Patients with complicated acute cystitis will often present in a similar manner to uncomplicated cystitis. Certain patient populations with complicated cystitis may have atypical symptoms. For example, patients with multiple sclerosis occasionally present with acute neurologic deterioration while those with spinal cord injury may present with autonomic dysfunction or increased spasticity.

Cystitis may be differentiated from pyelonephritis by the absence of systemic findings such as fever, chills, or sepsis. Findings such as flank pain, costovertebral angle tenderness, nausea, and vomiting are also more indicative of upper UTI or pyelonephritis.

When evaluating a patient with symptoms of UTI, it is important to obtain history on any previous episode of UTI, any recent antibiotic use, or any other risk factors that may predispose one to complicated infection such as diabetes, immunocompromised status, recent urologic procedures or instrumentation, renal transplantation, history of kidney stones, history of anatomical or functional urinary tract abnormalities, or pregnancy.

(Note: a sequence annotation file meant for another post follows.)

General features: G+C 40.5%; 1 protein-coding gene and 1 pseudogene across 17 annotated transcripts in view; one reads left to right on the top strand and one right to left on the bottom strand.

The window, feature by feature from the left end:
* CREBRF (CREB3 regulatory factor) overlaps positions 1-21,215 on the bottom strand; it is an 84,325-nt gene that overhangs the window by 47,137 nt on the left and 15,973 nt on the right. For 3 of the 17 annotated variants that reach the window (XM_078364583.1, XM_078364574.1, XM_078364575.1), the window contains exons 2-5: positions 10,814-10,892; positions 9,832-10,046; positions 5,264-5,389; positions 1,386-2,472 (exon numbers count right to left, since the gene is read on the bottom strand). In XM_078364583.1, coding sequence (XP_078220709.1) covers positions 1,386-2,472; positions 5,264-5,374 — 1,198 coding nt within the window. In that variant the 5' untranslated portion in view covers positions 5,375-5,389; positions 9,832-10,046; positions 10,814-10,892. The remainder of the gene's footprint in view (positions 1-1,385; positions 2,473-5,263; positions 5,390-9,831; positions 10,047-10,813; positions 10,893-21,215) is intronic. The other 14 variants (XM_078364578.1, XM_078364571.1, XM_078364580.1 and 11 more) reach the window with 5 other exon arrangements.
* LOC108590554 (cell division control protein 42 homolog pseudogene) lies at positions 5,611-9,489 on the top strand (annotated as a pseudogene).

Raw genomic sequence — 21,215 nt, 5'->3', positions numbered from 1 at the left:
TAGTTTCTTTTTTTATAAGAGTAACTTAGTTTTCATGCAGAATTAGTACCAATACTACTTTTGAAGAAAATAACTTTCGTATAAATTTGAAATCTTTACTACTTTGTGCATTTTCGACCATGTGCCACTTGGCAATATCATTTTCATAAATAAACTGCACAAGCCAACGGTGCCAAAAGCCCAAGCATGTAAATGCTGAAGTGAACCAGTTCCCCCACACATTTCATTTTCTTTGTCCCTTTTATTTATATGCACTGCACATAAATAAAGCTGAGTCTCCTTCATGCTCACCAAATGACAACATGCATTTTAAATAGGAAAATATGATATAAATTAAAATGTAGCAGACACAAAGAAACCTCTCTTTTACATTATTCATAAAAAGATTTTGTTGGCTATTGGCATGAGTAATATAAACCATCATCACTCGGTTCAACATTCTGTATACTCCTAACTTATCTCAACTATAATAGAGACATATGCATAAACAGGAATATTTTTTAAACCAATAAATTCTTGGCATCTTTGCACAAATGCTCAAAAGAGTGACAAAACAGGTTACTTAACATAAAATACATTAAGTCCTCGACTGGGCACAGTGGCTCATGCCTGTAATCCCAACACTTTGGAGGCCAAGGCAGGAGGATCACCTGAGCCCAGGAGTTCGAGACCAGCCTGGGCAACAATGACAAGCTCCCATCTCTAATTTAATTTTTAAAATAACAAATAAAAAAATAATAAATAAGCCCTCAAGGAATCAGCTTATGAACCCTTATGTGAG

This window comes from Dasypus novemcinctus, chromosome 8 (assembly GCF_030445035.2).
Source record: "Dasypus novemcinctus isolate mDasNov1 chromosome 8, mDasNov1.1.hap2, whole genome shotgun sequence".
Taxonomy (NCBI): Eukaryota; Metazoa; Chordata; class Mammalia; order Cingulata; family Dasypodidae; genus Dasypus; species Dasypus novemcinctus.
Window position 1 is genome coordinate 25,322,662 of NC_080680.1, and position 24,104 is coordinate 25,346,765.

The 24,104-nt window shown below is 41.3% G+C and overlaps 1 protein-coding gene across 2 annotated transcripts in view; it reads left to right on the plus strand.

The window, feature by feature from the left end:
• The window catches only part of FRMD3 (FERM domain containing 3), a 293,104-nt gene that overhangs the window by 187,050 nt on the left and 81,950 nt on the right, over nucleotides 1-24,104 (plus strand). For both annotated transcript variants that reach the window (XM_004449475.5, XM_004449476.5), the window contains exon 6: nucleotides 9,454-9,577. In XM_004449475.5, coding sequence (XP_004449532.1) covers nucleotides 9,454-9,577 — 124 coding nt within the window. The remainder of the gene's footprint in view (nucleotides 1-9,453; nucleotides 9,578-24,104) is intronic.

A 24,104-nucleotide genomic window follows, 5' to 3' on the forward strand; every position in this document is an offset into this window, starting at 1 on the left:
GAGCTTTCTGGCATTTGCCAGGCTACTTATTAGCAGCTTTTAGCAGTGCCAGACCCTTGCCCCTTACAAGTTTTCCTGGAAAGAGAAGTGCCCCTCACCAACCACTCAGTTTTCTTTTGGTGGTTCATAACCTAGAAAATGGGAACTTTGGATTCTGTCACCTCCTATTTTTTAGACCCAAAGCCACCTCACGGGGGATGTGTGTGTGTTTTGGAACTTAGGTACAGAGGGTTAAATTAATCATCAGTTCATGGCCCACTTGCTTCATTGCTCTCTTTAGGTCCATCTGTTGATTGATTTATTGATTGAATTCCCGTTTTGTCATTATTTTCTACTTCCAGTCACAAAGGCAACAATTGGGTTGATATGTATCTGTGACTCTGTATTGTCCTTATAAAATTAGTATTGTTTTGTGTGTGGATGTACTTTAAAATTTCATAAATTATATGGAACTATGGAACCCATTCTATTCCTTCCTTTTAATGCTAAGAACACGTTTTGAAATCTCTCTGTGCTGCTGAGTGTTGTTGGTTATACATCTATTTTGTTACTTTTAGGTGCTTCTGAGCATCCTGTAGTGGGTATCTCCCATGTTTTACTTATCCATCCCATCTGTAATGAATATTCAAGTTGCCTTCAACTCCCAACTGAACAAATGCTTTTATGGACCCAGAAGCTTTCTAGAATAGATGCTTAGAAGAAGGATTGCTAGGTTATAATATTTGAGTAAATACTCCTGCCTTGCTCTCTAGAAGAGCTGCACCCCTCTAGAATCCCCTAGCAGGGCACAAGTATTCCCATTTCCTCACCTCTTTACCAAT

The diagnosis of acute cystitis is usually made clinically in a person with signs and symptoms consistent with a lower UTI in combination with laboratory evidence of pyuria. Physical examination findings are often not necessary for the diagnosis of cystitis but may be more important for patients with pyelonephritis. Often in young, nonpregnant women who have typical symptoms of cystitis and especially in the absence of vaginal discharge or irritation, clinical suspicion may be sufficient in making the diagnosis and in initiating treatment without laboratory confirmation.[8][1][9][10]

Urinalysis, when indicated, is the most important laboratory test in the diagnosis of UTI. Pyuria, which is the presence of at least 10 WBCs or leukocytes in an unspun midstream urine specimen, is almost always present. The absence of pyuria is indicative of an alternative diagnosis. Urine dipsticks may also be used in the diagnosis of UTI. They detect the presence of leukocyte esterase, an enzyme produced by leukocytes, and nitrite, which is indicative of the presence of the Enterobacteriaceae. A positive dipstick test for leukocyte esterase or nitrite is most helpful in patients with typical symptoms of acute cystitis. A negative dipstick test, however, does not reliably rule out a diagnosis of UTI.[11][12][5]